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Sunday 11, Oct 2015

  Chung Mong-joon Facing Suspension Of 19 Years

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FIFA presidential contender Chung Mong-joon has disclosed that FIFA ethics commission is pursuing a 19-year suspension for him. The honorary President said the FIFA ethics commission is pursuing a 19-year suspension also said he would not attend hearing of the commission on the issue. Chung went on to say this whole procedure is a fraud and went on to appeal to the international community for support.

Chung remarked he prides himself on his proactive approach to his duties over 17 years as FIFA vice chairman, including his decision to speak out on corruption within the organization. The honorary President of FIFA ethics commission revealed he is charged with violating six articles from FIFA’s Code of Ethics that he said stemmed from his proposal to launch a Global Football Fund (GFF) and his “support” for South Korea’s 2022 World Cup bid. Chung added ethics committee is not charging him with criminal offense, and it is not charging him with ‘bribery,’ ‘corruption’ or ‘conflict of interest and all that the ethics committee is relying on is that he has not fully ‘cooperated’ or ‘collaborated’ with the investigation and that he had violated ‘confidentiality’ requirements.”

Chung provided copies of two letters signed by former FIFA Secretary General Jerome Valcke that stated that the world governing body of football agreed the integrity of the bidding process had not been affected so the matter was deemed closed and said yet the Ethics Committee has now asked for 15 years of sanction for this.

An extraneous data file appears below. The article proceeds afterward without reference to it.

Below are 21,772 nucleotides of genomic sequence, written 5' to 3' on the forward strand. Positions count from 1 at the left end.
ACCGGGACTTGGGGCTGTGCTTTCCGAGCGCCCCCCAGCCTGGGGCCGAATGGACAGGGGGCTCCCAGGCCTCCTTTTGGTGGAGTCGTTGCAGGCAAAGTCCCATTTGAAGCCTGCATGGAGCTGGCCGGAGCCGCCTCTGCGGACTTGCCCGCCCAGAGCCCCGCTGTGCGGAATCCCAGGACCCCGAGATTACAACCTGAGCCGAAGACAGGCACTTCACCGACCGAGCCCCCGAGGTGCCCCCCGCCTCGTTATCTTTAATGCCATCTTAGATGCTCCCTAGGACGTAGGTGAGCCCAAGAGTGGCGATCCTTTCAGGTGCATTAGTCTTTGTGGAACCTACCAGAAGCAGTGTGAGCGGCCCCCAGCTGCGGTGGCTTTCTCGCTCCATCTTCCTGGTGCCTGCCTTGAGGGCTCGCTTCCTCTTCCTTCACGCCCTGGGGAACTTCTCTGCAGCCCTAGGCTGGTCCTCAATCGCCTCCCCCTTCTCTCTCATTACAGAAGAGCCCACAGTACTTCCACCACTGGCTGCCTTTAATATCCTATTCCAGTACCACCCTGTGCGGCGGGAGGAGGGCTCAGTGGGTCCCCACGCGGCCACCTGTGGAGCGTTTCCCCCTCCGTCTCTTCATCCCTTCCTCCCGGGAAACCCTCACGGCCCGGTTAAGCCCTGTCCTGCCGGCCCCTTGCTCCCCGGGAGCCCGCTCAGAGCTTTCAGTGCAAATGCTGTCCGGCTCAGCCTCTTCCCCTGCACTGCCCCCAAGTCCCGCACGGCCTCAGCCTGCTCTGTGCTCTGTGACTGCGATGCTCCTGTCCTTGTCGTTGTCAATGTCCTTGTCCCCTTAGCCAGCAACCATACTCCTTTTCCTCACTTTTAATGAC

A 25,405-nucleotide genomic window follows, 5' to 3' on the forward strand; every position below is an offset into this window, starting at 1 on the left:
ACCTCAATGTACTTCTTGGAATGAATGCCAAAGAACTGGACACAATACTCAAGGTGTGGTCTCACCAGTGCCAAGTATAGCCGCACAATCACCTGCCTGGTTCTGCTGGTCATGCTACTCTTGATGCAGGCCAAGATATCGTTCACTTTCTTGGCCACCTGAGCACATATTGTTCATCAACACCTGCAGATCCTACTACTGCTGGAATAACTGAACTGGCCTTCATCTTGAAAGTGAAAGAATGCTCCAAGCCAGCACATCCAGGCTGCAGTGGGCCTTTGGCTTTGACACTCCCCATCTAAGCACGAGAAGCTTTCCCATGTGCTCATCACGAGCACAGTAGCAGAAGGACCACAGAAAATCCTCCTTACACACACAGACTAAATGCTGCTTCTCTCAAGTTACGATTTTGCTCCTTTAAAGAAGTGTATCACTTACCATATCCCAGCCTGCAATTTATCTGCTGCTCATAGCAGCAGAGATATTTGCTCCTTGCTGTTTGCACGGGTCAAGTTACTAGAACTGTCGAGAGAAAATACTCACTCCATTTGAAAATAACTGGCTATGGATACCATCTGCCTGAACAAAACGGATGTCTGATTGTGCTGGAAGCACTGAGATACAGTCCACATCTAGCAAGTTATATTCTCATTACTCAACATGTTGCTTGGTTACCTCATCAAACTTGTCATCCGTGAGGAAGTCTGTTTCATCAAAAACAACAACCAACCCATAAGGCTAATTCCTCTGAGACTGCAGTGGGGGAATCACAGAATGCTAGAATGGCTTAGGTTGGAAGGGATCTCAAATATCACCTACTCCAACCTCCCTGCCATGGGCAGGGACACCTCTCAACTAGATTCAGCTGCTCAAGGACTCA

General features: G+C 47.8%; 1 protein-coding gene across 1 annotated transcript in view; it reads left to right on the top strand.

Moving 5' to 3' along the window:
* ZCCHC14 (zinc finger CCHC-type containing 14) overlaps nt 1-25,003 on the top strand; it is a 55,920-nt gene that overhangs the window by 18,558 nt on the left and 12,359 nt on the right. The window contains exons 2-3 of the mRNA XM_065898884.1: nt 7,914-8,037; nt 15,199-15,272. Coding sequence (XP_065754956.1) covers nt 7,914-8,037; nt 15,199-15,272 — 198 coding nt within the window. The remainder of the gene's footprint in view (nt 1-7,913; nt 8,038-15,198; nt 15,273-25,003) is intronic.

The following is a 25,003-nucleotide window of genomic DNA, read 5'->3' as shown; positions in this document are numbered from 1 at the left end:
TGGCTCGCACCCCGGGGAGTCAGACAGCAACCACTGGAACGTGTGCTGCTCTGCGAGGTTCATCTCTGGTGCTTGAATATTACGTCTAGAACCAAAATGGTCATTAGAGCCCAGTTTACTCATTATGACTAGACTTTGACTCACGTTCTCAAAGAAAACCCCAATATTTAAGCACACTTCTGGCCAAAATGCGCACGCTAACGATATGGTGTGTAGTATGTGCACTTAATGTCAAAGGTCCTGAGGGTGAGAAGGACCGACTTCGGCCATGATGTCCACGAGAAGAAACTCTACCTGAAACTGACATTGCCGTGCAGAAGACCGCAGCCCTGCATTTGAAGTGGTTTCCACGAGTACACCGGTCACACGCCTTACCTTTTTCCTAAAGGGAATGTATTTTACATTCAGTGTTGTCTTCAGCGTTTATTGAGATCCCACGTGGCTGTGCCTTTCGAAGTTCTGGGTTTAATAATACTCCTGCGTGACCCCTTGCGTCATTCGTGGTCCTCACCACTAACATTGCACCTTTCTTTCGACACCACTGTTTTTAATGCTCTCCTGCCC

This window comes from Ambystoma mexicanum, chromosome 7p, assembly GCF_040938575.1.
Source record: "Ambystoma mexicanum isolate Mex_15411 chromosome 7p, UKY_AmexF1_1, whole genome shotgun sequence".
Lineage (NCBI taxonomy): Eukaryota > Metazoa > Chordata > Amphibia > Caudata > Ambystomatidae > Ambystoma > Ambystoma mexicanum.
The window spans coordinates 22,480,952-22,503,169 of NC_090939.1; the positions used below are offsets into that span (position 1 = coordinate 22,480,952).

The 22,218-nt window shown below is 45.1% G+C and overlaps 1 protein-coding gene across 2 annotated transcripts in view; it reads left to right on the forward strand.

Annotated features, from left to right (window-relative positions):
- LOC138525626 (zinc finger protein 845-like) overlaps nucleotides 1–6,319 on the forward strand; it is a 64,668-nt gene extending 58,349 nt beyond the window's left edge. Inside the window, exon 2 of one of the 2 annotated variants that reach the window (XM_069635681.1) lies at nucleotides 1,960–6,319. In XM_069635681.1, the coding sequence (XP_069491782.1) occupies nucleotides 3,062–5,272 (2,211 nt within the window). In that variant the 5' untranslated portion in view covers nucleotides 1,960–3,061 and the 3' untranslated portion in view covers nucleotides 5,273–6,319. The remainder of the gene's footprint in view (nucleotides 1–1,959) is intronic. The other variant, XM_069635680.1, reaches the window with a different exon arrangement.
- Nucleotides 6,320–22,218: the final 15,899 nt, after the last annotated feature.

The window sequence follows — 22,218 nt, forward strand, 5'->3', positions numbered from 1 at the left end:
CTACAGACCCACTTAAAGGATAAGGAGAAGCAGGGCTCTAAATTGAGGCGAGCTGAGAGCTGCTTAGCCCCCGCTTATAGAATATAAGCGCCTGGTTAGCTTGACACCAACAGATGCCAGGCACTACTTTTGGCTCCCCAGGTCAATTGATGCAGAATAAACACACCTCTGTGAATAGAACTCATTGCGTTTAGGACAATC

Chung has been heavily critical of FIFA President Sepp Blatter who is to stand down in February and described the Ethics Committee as Blatter’s “hitman”.

Chung, the scion of Korea’s Hyundai industrial conglomerate, said he will fight the charges and will be vindicated. Chung, a 63-year-old billionaire who previously served as a FIFA vice-president, added there was nothing unusual about Global Football Fund. He added the GFF was perfectly in line with the football development projects that FIFA asked every bidding country to propose as part of their bid requirement and also remarked no money or personal favors were exchanged in relation to GFF and no such charges were made against him.

Chung would be barred from registration as a candidate for the next FIFA presidency, which closes on October 26, if he receives a suspension. Chung described the events as an attempt by an association with an image already tarnished by corruption to “sabotage” his own run for president. Chung announced in an October 6 press conference at the KFA offices in Seoul that the FIFA ethics commission has notified me that it intends to request a suspension of 15 years after its investigation of him sending letters to football officials in different countries during South Korea’s 2010 bid for the 2022 World Cup, with a proposal in them for an ‘international football fund.’ Chung added when he argued that the ethics commission was ‘not independent,’ they tacked on another four years for ‘defamation’ and ‘secrecy violations’ and said they would be banning him from all football-related activities for 19 years.

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Monday 11, Aug 2014

  Abnormal Test Findings On High In 2013

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Abnormal Test Findings On High In 2013

According to a report by the World Anti-Doping Agency (WADA), the number of abnormal test findings recorded by anti-doping authorities worldwide increased by more than 20 percent last year.